Santa Teresa is fast becoming the destination of choice for interesting dining options, and Espirito Santa is a firm favorite on the neighborhood's dining scene. Chef Natacha Fink has created a menu that makes good use of fresh ingredients from across Brazil, including Amazonian piranha and hearts of palm. Even the drinks list has a tropical flavor, with native fruits such as cupuacu used in place of the standard lime and mixed with cachaca (sugar cane rum) to make an interesting take on the traditional Brazilian caiprinha. The building itself, a handsome colonial building dating back to 1875, is another point in the restaurant's favour, with the small balcony providing the best seats in the house on warm evenings.
This Santa Teresa bar-restaurant was opened by a family of Spanish settlers in Brazil in 1919, when it doubled as a grocery store. The official name, Armazem Sao Thiago references this, but for decades this most inviting of watering holes has been affectionately known as Bar do Gomez in honor of the affable owner. Visually, little has changed here over the years, and it maintains a historic charm that makes it one of the best-loved botecos (bar-restaurants) in Rio. Along with an extensive list of bar snacks and nibbles, there are some good sandwiches and main meals on offer - including hearty plates of grilled meat with salad, rice, beans and fries. Wash it down with a cold draught beer or one of the 60 types of cachaca on offer.
Take just a slight detour from Santa Teresa's main tourist trail and you'll find one of the neighborhood's best value bar-restaurants. Located just a few minutes' walk (follow the tram line uphill from the main square at Largo do Guimaraes), this laid-back little bar offers an excellent range of bar snacks and main meals at prices that compare very favorably with those down the hill at Largo do Guimaraes. There's also a decent cocktail list and a seriously well-mixed caipirinha. Saturday nights see live samba, jazz and bossa nova bands draw a sizable crowd of locals - get there before 8pm to grab one of the few sidewalk tables here.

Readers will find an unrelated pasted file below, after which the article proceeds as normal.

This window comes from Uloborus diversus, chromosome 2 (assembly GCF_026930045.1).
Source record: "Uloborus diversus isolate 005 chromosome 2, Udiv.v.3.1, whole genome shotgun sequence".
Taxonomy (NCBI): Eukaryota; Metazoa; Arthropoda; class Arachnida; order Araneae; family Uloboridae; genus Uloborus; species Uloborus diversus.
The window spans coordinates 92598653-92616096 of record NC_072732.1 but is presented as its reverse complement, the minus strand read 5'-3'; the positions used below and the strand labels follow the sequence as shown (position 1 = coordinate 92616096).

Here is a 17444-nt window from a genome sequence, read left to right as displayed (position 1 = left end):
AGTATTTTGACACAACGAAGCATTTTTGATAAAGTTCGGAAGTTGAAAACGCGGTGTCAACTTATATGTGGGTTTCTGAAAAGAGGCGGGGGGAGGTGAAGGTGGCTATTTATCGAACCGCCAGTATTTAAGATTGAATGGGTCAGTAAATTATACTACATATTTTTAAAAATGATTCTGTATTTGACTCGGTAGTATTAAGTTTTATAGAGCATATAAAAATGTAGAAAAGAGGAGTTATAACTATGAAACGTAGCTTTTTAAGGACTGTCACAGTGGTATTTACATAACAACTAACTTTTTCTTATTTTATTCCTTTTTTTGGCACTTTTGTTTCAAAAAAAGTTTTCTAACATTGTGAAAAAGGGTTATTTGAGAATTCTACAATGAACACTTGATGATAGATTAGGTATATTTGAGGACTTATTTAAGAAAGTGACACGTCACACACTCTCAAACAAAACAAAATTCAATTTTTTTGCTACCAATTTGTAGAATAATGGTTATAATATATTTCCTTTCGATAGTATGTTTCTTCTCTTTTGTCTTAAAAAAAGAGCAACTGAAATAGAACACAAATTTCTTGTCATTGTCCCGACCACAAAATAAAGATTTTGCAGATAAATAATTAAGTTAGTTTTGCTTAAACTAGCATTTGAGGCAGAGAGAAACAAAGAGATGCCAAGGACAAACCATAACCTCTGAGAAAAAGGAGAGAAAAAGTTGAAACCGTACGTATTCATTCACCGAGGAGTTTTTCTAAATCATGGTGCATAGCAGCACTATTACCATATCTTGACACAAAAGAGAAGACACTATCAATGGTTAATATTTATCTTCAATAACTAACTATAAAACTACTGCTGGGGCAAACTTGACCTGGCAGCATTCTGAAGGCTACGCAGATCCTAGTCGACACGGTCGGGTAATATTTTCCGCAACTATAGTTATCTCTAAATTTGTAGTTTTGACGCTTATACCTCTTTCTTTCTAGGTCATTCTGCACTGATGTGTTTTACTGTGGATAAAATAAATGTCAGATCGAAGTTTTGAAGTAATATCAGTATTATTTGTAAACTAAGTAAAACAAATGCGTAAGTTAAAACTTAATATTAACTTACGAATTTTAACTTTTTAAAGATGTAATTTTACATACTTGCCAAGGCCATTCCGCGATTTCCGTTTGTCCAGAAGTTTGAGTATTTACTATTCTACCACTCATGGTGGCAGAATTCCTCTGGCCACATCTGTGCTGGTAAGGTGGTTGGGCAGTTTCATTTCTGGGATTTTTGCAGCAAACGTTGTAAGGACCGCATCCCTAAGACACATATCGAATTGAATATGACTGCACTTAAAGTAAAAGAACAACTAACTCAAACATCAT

With a prime location on the main drinking and dining strip in leafy, artsy Santa Teresa, Bar do Mineiro is the focal point for the neighborhood's famously lively social scene. As the name suggests, the menu bears the culinary influences of the owner, a 'Mineiro' (native of Minas Gerais) who over the years has built up a loyal fanbase drawn to his hearty plates of meaty dishes. For a lighter snack, the portions of 'pasteis' (small, deepfried pastries filled with cheese, meat, beans or shrimp) are widely considered to be among the best in the city. But it's the lively atmosphere that is the real draw here, with locals and visitors gathering here to eat, drink and chat well into the night.
Located high on a jungle-clad hillside in Santa Teresa, Aprazivel is worth a visit for the views alone. Wisely making the most of the sweeping vistas over downtown Rio, the owners have made al-fresco dining the order of the day, with grass-roofed gazebos sitting amid lush tropical gardens visited by toucans and monkeys. At night, the scene is lit by candles and flickering fairy lights which, when combined with the views and the delicious French-Brazilian dishes on the menu, makes this one of the best spots in Rio for a romantic meal. Chef Ana Castilho has combined Brazilian culinary influences with tricks of the trade learned during her training in France, and the result is a menu of light dishes that add some chic French touches to the wealth of fresh fruit, vegetables, meat and seafood available locally.